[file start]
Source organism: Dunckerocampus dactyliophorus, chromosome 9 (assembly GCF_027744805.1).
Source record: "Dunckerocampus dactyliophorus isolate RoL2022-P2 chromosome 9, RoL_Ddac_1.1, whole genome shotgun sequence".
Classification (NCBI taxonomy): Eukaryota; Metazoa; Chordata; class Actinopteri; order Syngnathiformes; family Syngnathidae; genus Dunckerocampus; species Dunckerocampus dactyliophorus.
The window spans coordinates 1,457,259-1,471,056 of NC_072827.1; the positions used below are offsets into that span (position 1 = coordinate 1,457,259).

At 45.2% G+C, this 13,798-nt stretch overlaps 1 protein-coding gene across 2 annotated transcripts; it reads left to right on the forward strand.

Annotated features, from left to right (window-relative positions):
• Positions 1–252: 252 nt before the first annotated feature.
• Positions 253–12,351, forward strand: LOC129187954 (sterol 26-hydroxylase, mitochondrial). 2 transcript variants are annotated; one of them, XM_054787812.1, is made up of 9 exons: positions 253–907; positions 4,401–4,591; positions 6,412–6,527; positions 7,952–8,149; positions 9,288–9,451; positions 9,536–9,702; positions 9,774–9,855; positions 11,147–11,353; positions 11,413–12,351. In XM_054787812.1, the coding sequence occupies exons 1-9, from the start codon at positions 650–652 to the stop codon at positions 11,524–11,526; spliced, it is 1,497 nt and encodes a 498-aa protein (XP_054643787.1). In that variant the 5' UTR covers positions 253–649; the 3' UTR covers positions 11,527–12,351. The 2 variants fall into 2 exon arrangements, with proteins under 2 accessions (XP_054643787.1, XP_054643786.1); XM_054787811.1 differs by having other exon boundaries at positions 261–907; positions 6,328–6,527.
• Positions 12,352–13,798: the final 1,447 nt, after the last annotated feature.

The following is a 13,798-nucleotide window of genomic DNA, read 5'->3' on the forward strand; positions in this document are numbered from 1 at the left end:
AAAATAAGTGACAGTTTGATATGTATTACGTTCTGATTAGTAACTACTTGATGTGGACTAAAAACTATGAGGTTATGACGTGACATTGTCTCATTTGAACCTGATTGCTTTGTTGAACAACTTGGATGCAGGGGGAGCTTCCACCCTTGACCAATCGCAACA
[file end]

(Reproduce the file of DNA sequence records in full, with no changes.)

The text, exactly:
Source organism: Dunckerocampus dactyliophorus, chromosome 9 (assembly GCF_027744805.1).
Source record: "Dunckerocampus dactyliophorus isolate RoL2022-P2 chromosome 9, RoL_Ddac_1.1, whole genome shotgun sequence".
Classification (NCBI taxonomy): Eukaryota; Metazoa; Chordata; class Actinopteri; order Syngnathiformes; family Syngnathidae; genus Dunckerocampus; species Dunckerocampus dactyliophorus.
The window spans coordinates 1,457,259-1,471,056 of NC_072827.1; the positions used below are offsets into that span (position 1 = coordinate 1,457,259).

At 45.2% G+C, this 13,798-nt stretch overlaps 1 protein-coding gene across 2 annotated transcripts; it reads left to right on the forward strand.

Annotated features, from left to right (window-relative positions):
• Positions 1–252: 252 nt before the first annotated feature.
• Positions 253–12,351, forward strand: LOC129187954 (sterol 26-hydroxylase, mitochondrial). 2 transcript variants are annotated; one of them, XM_054787812.1, is made up of 9 exons: positions 253–907; positions 4,401–4,591; positions 6,412–6,527; positions 7,952–8,149; positions 9,288–9,451; positions 9,536–9,702; positions 9,774–9,855; positions 11,147–11,353; positions 11,413–12,351. In XM_054787812.1, the coding sequence occupies exons 1-9, from the start codon at positions 650–652 to the stop codon at positions 11,524–11,526; spliced, it is 1,497 nt and encodes a 498-aa protein (XP_054643787.1). In that variant the 5' UTR covers positions 253–649; the 3' UTR covers positions 11,527–12,351. The 2 variants fall into 2 exon arrangements, with proteins under 2 accessions (XP_054643787.1, XP_054643786.1); XM_054787811.1 differs by having other exon boundaries at positions 261–907; positions 6,328–6,527.
• Positions 12,352–13,798: the final 1,447 nt, after the last annotated feature.

The following is a 13,798-nucleotide window of genomic DNA, read 5'->3' on the forward strand; positions in this document are numbered from 1 at the left end:
AAAATAAGTGACAGTTTGATATGTATTACGTTCTGATTAGTAACTACTTGATGTGGACTAAAAACTATGAGGTTATGACGTGACATTGTCTCATTTGAACCTGATTGCTTTGTTGAACAACTTGGATGCAGGGGGAGCTTCCACCCTTGACCAATCGCAACA